Superman, the Samson from Krypton, had his debut in 1938, the same year a nationwide pogrom in Germany called Kristallnacht made clear that Hitler’s hatred was not sheer rhetoric. The son of Kal-El stayed mostly out of politics, but prior to the United States’s entry into the war, Siegel and Shuster created one very cool mini-comic How Superman Would End The War, published in Look Magazine in 1940.

Probably the most iconic comic book attack on Hitler’s evil empire was the debut of Captain America, the patriotic avenger was created by another dynamic duo, Joe Simon and Jack Kirby, in 1941. Kirby, arguably the most influential American comic book creator of the twentieth century, grew up on New York’s Lower East Side and changed his name from Jacob Kurtzberg.

After World War II, superheroes were in decline, and so was the comic book industry. Despite many Jewish creators, Jewish topics were rarely explored in comics. In 1955, EC Comics’s Impact ran an eight-page comic story by Bernard Krigstein called Master Race. The protagonist of the story was a former death camp commander who eluded justice until he was spotted on the subway by a Holocaust survivor. It’s a remarkable story, created less than a decade after the Shoah during a time when the topic was rarely discussed in popular media.

Decades later, Art Spiegelman started to publish Maus, which became the first graphic novel to win the Pulitzer. Spiegelman gave the medium the credibility to explore serious topics.

Since then, many Jewish artists have used the medium for a variety of Jewish topics from the relationship to Israel (Sarah Glidden’s How to Understand Israel in 60 Days or Less) to a comic book version of the The Book of Esther.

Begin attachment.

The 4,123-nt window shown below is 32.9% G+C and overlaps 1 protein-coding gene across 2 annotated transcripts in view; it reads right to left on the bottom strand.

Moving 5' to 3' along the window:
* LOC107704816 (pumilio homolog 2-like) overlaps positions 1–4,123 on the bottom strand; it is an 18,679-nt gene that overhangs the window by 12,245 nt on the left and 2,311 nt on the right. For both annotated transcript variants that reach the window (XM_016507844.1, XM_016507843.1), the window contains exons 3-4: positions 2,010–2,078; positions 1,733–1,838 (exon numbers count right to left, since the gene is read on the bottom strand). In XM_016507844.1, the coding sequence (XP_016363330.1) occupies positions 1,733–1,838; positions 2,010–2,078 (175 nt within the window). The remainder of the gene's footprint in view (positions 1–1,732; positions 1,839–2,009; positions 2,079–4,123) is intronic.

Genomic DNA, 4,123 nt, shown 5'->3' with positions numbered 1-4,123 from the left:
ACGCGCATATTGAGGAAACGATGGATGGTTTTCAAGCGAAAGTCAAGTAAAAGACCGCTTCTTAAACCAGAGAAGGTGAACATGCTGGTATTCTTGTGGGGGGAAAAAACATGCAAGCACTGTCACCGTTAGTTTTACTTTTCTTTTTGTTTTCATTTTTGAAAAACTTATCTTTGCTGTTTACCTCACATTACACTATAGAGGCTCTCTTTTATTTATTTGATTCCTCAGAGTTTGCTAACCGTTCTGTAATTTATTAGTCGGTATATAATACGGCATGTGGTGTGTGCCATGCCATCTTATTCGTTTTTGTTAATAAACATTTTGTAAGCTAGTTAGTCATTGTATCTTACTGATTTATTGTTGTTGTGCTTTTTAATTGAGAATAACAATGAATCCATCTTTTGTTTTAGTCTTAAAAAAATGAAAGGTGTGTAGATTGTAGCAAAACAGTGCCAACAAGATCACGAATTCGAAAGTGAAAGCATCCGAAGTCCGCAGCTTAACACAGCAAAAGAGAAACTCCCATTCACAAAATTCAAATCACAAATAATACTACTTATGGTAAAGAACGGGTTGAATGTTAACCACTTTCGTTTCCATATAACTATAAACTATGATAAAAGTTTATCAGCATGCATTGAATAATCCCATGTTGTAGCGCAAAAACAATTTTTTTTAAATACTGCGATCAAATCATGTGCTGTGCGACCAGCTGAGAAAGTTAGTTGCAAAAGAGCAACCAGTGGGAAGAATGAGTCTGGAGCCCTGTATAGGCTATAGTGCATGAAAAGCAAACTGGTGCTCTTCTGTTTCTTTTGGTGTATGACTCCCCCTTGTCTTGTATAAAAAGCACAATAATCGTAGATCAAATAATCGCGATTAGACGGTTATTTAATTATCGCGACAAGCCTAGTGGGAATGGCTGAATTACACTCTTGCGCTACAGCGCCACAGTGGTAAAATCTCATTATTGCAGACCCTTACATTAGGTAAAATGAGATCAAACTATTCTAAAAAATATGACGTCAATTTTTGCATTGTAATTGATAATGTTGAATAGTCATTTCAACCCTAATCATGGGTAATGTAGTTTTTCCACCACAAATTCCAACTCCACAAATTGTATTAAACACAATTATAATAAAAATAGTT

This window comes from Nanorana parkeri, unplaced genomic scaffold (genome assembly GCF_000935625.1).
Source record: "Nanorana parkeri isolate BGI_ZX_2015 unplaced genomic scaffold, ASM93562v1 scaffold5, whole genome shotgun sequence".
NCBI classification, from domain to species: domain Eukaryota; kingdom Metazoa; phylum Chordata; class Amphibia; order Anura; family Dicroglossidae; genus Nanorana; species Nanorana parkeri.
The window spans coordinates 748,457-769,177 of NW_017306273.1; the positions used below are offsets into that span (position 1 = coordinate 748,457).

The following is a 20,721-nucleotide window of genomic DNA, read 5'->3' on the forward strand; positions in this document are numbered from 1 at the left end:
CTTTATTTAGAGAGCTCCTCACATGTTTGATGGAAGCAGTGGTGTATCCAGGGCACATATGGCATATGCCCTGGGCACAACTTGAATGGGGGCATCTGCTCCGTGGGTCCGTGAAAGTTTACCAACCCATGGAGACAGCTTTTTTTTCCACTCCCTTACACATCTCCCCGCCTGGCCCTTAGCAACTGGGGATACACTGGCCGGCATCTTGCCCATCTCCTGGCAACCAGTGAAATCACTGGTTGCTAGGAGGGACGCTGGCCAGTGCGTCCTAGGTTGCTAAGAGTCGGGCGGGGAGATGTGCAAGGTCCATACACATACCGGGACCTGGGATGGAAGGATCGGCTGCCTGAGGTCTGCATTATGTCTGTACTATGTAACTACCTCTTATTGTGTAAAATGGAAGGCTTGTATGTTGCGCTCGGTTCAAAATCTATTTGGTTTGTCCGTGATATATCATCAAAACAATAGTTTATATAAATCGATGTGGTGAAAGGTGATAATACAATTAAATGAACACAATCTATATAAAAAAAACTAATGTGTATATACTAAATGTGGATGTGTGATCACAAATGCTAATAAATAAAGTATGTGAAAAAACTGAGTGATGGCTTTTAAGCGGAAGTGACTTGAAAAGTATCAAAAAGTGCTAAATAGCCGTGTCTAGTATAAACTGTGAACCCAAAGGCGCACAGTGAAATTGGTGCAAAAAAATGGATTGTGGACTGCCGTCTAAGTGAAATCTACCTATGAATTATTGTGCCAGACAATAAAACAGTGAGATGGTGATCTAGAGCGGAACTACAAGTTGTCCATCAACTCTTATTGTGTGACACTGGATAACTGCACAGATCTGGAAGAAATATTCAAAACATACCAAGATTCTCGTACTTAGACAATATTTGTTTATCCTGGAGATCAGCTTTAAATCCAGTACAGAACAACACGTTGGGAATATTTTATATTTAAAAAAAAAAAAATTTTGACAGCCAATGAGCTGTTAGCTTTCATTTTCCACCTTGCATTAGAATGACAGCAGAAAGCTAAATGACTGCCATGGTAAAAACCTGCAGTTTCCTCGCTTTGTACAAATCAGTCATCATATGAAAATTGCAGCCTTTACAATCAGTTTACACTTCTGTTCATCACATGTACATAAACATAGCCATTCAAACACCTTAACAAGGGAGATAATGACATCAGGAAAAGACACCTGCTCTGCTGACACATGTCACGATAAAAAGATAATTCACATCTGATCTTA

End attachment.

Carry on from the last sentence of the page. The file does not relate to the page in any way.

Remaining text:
Comic books today are much more than just superheroes.

Born in Germany to Colombian parents, Julian Voloj is used to living in between worlds. In his work, the grandson of Shoah survivors explores questions of Jewish identity and heritage.

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Discovering the Nuyorican Marrano Ghetto Brother Benji Melendez

Monday, October 05, 2015 | Permalink

Julian Voloj is the author of Ghetto Brother: Warrior to Peacemaker, a nonfiction graphic novel about the 1971 Hoe Avenue peace meeting brokered by the Ghetto Brothers’ president and Nuyorican crypto-Jew Benji Melendez. He will be blogging here all week as part of the Visiting Scribe series on The ProsenPeople.

In 2010, while working on a photo series on Jewish diversity, I read about Benjamin Melendez; a month later, I revisited the South Bronx with the former gang leader, listening to his stories, trying to figure out how to best portray him. My portrait of a man who found his inner peace by reclaiming his Jewish heritage was part of my ten-year retrospective at the German Consulate in New York.

My encounter with Melendez was not my first trip to the Bronx. In 2004 – 2005, while working on my first New York solo exhibition, Forgotten Heritage, I traveled the borough extensively, retracing and documenting former Jewish sites.